an octave higher in both hands with the harmony changed at the end to match the theme. The repetition of
all four bars is literal, with repeat signs. The motion is twice as slow as in previous variations.
5:16 [m. 185]--Part 2. The repeated octaves in groups of six are transferred to the right hand in a high
register. They move steadily down chromatically. The left hand plays a series of chromatic chords and
octaves in straight rhythm. In the first four bars, these move steadily down the keyboard twice. The
groupings become shorter in the second half as the cadence is approached. The entire variation is quiet and
mysterious, and becomes even quieter at the end.

The right hand octaves bridge to the repeat.

5:36 [m. 185]--Part 2 repeated, marked with repeat signs. The right hand octaves come to a firm cadence in
place of the previous bridge in a second ending.
5:58 [m. 193]--VARIATION 10. 2/4 time. Part 1. This highly syncopated variation, twice as fast as the last,
continues the mysterious character of the previous one. It is marked sotto voce. The left hand plays a series
of rising arpeggios in detached notes. These rise high enough to cross over the right hand at the end of each
two-bar unit. The right hand itself plays middle-range thirds and close chords on the half-beats, creating a
continuous syncopation with the left hand arpeggios. The repeat is literal, but is written out.
6:13 [m. 201]--Part 2. The second half is stretched out to sixteen bars--twice its normal length. The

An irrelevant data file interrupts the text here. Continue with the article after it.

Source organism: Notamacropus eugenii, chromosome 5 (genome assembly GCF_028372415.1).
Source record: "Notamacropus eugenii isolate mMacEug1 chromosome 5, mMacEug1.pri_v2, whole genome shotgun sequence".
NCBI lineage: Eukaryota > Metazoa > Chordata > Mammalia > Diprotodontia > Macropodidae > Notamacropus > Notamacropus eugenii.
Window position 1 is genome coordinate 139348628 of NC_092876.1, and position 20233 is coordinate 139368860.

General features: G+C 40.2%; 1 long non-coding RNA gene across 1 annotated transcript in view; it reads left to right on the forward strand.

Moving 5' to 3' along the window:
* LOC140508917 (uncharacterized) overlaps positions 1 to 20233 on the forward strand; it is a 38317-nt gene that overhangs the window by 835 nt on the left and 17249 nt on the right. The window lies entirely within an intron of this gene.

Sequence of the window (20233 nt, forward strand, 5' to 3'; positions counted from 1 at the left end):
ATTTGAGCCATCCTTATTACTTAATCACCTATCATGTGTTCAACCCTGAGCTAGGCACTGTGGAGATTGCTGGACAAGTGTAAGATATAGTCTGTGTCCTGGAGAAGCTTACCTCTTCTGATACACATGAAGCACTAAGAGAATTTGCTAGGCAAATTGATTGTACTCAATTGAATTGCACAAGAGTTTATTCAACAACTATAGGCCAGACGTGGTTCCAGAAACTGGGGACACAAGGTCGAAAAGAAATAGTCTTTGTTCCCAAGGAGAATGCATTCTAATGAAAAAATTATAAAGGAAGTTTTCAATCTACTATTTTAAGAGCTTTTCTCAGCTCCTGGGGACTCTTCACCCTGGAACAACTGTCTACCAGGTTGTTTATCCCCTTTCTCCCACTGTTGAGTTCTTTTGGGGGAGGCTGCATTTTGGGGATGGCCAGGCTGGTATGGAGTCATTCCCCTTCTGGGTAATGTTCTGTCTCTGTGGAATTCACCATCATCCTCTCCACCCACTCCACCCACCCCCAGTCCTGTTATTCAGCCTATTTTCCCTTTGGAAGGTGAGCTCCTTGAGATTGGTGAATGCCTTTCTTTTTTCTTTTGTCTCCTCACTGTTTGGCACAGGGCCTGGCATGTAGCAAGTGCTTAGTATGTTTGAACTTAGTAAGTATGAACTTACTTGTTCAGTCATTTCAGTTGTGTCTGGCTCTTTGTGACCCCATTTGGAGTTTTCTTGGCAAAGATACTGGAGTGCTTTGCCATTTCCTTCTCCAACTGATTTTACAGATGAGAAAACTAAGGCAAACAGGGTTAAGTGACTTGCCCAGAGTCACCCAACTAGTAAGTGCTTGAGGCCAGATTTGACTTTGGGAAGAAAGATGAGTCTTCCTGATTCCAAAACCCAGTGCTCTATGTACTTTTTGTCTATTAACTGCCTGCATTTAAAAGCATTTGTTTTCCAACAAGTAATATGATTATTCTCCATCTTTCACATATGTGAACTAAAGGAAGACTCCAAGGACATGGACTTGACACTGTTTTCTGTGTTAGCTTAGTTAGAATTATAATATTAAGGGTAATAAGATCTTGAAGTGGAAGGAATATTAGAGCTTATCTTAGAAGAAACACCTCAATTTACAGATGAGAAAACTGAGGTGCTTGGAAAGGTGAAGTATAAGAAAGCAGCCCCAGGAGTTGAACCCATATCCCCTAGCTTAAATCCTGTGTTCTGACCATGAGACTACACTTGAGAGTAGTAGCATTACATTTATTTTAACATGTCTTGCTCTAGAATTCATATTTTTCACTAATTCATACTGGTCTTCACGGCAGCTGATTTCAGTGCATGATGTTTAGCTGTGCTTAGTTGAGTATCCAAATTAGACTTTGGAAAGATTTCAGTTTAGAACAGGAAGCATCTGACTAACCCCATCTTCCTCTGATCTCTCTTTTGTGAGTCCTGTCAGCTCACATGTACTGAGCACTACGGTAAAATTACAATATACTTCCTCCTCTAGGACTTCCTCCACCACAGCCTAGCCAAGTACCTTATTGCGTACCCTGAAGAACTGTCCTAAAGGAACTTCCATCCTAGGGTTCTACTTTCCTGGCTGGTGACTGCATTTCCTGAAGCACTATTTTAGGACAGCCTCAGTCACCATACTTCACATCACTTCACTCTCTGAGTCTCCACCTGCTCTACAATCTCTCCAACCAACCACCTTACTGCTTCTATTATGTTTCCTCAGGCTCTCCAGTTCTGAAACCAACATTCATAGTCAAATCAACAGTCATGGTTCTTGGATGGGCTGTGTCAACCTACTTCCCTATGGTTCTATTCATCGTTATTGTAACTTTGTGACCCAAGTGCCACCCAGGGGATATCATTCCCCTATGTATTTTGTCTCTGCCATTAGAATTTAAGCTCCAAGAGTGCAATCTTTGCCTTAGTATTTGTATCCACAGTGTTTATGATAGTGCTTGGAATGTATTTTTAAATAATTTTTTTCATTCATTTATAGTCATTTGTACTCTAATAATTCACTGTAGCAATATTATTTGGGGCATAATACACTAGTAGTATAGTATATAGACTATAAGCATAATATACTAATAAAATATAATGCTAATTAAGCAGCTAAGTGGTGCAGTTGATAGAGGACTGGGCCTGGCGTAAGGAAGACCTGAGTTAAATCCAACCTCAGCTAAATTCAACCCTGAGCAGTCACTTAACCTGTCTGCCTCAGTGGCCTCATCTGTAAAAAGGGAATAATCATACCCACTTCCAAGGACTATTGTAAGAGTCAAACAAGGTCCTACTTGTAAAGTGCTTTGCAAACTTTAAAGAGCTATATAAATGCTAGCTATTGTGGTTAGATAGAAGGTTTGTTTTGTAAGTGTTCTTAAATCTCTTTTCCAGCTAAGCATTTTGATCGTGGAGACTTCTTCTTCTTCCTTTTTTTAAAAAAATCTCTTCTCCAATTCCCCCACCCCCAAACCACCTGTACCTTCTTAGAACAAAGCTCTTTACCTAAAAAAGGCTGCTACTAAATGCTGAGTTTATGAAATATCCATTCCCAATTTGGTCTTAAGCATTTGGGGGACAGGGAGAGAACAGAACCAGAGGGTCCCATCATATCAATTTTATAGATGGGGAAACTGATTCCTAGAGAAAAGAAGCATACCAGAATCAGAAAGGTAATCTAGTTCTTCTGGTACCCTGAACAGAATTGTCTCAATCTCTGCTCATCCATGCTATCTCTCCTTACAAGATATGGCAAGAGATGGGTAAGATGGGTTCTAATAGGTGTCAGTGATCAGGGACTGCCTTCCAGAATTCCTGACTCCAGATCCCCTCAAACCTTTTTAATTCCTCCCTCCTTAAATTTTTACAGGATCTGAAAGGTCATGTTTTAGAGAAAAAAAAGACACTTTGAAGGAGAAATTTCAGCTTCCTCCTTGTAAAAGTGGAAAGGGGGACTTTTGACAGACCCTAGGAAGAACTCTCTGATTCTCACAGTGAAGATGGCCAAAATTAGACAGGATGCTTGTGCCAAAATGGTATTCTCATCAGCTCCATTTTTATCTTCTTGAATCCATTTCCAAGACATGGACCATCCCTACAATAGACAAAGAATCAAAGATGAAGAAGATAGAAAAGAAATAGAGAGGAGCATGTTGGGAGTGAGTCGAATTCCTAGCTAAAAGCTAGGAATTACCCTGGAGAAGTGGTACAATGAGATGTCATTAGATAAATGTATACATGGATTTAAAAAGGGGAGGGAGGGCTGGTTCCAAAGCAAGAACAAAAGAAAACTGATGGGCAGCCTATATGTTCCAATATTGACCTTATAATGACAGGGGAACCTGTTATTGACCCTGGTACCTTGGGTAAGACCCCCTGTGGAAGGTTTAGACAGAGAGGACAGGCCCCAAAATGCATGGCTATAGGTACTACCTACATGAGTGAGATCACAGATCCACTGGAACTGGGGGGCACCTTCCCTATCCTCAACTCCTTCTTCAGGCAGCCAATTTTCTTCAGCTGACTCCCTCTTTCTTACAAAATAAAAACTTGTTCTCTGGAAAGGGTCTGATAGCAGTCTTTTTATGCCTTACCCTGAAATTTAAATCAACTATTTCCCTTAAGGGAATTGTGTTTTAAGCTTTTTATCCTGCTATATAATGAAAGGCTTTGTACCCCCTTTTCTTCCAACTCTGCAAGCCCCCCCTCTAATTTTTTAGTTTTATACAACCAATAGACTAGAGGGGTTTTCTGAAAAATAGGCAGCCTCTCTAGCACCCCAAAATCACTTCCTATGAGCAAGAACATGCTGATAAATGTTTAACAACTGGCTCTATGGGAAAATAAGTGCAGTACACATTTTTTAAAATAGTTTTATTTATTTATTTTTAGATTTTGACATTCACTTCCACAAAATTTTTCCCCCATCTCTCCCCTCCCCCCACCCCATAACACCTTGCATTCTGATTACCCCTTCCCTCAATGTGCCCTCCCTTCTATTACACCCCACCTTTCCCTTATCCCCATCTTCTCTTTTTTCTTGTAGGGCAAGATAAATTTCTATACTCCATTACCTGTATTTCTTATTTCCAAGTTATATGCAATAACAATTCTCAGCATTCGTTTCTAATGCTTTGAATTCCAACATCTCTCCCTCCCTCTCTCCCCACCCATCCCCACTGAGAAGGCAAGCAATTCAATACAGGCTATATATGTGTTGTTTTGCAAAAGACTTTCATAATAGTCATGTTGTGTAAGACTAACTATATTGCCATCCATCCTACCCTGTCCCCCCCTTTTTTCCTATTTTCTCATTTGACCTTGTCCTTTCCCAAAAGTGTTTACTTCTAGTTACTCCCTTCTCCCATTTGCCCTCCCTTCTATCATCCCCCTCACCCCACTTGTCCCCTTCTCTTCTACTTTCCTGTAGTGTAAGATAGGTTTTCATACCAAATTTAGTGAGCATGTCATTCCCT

harmonies of the Theme are prolonged accordingly. In the first eight bars, the pattern of Part 1 alternates
with a more ominous passage. In this ominous passage, the left hand plays low, winding octaves to which
the right hand responds in syncopation, often in exact imitation in the middle range. In the second half, the
two elements are combined. The right hand combines the Part 1 patterns with the ominous imitations,
while the left hand chooses the ominous winding octaves instead of the detached hand-crossing arpeggios.
6:41 [m. 201]--Part 2 repeated, marked with repeat signs. The lengthening of Part 2 does not replace a
repeat here, since the lengthening is not a variation within a variation, but an actual stretching of the
7:13 [m. 217]--VARIATION 11. Andante. A MAJOR, 2/4 time. Part 1. This is the first of two major-key
variations. As is typical in variation forms, the major key chosen is the home major key rather than the

relative key. This variation is of the music box type, with both hands in a high treble register playing
expressive, steady, tinkling harmonies. In this variation, there are four repetitions, as each two-bar unit
uses the same exact material (all written out). The third and fourth of these (the actual full repetition)
should be played even quieter, and Brahms indicates use of the soft pedal. It is slower than Variation 10.
7:35 [m. 225]--Part 2. The soft pedal is released. The music box style continues for the second part, which
moves steadily down for each two-bar unit. The third of these includes a highly decorative turning figure in
the right hand, while the last includes a trill at the cadence. A triplet arpeggio bridges to the repeat.
7:58 [m. 225]--Part 2 repeated, marked with repeat signs. Full close, without the bridge. There is a pause.
8:22 [m. 233]--VARIATION 12. A MAJOR, 2/4 time. Part 1. The music box style of the previous variation is
held over into another major-key variation. This one again exploits two-against-three motion. The right hand
plays leaping, meandering arpeggios in the high register in triplet rhythm. The left hand (beginning with an
upbeat), plays a similar line in somewhat opposite motion, but in straight rhythm. It is in the high middle
register. Brahms marks that it should be played molto dolce (very sweetly). The repetition (literal and marked
with repeats) is indicated to be played even more quietly.
8:43 [m. 237]--Part 2. The pattern continues for Part 2, with somewhat more motion in both hands in the